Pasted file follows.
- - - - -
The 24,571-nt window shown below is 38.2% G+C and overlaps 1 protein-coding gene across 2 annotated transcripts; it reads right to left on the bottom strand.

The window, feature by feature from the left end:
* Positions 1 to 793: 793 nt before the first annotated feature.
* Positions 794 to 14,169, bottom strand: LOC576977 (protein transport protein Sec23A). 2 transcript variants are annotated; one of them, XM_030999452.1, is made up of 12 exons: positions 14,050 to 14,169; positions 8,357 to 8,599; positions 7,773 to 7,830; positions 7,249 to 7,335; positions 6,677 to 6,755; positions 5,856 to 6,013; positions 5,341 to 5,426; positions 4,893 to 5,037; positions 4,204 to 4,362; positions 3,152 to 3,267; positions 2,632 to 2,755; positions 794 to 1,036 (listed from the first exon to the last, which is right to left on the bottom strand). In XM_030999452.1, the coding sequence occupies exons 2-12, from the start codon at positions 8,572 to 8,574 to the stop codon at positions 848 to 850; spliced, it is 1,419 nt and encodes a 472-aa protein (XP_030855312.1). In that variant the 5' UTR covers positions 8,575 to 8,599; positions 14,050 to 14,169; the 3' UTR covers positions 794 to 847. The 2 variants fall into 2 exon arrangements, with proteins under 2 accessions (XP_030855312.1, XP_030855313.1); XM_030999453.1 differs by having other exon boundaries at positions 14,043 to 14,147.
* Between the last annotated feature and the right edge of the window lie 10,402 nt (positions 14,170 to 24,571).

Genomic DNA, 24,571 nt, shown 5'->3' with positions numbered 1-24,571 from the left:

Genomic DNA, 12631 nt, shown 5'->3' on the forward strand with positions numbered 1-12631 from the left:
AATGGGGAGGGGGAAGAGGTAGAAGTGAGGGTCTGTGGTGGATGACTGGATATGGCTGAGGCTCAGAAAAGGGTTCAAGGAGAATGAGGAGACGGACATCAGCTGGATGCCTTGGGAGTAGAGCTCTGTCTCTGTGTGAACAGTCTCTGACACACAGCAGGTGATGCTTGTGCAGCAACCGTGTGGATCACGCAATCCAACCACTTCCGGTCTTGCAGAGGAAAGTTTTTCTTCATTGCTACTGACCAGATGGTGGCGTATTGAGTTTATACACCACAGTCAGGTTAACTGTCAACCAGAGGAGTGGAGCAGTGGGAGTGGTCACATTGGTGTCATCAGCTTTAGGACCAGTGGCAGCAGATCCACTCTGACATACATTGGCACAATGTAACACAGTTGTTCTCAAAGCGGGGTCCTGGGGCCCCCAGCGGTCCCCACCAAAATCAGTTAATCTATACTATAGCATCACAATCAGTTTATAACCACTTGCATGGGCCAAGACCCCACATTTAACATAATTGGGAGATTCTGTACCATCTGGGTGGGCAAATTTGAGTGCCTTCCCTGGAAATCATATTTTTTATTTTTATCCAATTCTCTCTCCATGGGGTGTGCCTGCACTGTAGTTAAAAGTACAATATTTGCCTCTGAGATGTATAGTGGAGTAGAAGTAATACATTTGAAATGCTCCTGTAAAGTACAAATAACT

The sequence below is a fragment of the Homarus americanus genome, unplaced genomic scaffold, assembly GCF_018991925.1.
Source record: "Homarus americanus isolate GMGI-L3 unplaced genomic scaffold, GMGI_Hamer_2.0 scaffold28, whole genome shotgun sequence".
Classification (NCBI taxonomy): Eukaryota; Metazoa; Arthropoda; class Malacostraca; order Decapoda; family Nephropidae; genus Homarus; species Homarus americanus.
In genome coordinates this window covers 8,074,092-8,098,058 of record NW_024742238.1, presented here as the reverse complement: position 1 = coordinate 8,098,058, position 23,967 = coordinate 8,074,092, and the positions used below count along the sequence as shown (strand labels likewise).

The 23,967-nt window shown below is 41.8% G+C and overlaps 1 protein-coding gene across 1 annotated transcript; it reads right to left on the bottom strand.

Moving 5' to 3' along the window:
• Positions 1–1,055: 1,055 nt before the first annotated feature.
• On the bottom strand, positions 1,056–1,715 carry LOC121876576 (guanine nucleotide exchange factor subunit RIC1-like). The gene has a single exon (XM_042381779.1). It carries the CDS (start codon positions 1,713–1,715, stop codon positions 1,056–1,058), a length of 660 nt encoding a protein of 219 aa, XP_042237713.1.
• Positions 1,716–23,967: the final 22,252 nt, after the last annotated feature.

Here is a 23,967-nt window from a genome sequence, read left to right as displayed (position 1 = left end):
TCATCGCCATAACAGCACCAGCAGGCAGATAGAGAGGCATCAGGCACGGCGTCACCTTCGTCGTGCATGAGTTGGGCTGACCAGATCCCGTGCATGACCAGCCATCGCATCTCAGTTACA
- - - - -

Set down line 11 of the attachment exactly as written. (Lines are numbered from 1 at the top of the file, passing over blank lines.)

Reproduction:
Classification (NCBI taxonomy): Eukaryota; Metazoa; Arthropoda; class Malacostraca; order Decapoda; family Nephropidae; genus Homarus; species Homarus americanus.